Beyond bruschetta: the regional bread and tomato salads of Italy

by Luciana Squadrilli 8 June 2017

Luciana Squadrilli takes some fresh, ripe tomatoes and some leftover bread and creates ten incredible Italian classics that are perfect for summertime feasting – and you don’t even need to cook them.

Luciana Squadrilli is a freelance journalist and author specialising in food and travel writing.

Born in Naples but currently living in Rome, Luciana Squadrilli is a freelance journalist and author specialising in food and travel writing. She is a regular contributor to Identità Golose, Via dei Gourmet, Gazza Golosa, I Cento Roma, Flos Olei, Olive Oil Times and Hi-Europe Magazine, and when she's not travelling or discovering culinary delights, she indulges her personal passions: pizza, extra virgin olive oil and the desert.

Bread, tomatoes, olive oil, basil. Or even better – seriously good bread, better if stale; perfectly ripe, sun-drenched tomatoes; lovely scented extra virgin olive oil and freshly picked basil. These are the essential ingredients for the traditional Italian summer meal, when the rising temperatures mean we swap slow-cooked dishes for fresher alternatives wherever possible.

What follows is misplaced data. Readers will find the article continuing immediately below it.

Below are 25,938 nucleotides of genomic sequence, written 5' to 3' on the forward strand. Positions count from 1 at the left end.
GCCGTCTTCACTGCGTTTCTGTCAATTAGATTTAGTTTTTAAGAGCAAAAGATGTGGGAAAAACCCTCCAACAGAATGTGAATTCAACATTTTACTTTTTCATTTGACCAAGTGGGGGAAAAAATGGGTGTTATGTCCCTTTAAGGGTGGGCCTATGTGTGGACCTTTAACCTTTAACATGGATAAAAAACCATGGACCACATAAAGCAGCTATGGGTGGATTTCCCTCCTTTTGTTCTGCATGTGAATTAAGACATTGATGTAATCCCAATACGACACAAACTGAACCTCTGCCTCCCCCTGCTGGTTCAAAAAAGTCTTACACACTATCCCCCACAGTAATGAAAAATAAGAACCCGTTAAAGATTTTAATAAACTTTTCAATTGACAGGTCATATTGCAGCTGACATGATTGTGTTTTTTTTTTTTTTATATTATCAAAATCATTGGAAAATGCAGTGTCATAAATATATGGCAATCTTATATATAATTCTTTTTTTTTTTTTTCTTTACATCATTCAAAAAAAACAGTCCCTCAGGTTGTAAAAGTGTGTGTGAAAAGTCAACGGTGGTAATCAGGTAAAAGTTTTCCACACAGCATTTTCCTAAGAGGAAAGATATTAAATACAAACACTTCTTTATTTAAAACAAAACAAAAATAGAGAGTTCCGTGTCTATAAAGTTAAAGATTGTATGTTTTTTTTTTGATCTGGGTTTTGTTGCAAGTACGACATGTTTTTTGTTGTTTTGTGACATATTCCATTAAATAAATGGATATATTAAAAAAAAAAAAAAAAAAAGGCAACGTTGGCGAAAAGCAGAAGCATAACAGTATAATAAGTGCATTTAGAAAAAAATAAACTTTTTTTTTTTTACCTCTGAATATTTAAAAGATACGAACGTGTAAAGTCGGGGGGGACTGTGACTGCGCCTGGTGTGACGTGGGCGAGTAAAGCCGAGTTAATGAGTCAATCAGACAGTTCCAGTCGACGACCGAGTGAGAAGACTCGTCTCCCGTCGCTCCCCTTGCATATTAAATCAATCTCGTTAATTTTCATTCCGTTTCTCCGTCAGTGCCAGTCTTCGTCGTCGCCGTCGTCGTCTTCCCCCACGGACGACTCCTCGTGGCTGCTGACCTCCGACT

Born as clever ways to use up leftover bread – a cheap yet precious food, not to be wasted – and whatever is left in the fridge, these recipes have become iconic Italian staples in the country’s various provinces. They may have different names and flavours, but at the heart of them there is the taste of Italian summertime.

Pane e pomodoro (Southern Italy)

Let’s start with the basics: this simple food represents the pinnacle of Italian summer and features heavily in many people’s childhood memories, when grannies and mothers only had to squash some ripe tomatoes on a slice of bread and add some salt and extra virgin olive oil to give their kids the tastiest snack ever. The grown-up version is the well-known bruschetta, where toasted bread is generously rubbed with fresh garlic.

Panzanella (Lazio and Tuscany)

Also called panmollo (soaked bread), this recipe is a staple of central Italian cuisine and many local versions exist. The main ingredients are tomatoes and stale bread (if you can get it, use pane sciocco, a salt-free Tuscan loaf) cut into chunks and then soaked in water and vinegar. Some pieces disintegrate into the liquid, while others stay whole. Then some extra virgin olive oil, salt, red onions and freshly chopped basil are added to finish off the dish.

Ciaudella (Abruzzo)

Similar to panzanella, this tasty Abbruzan summer dish is made of stale wood-fired bread plunged in water and sprinkled with vinegar, and almost whatever you can find in the fridge: from cucumbers (the local variety totarello is best) to peppers and spring onions. What really makes a difference is the local pear-shaped tomatoes, ripe yet solid and full of taste, so be sure to try it if you’re ever in Abruzzo.

Fresella napoletana (Naples, Campania) or frisa salentina (Salento, Puglia)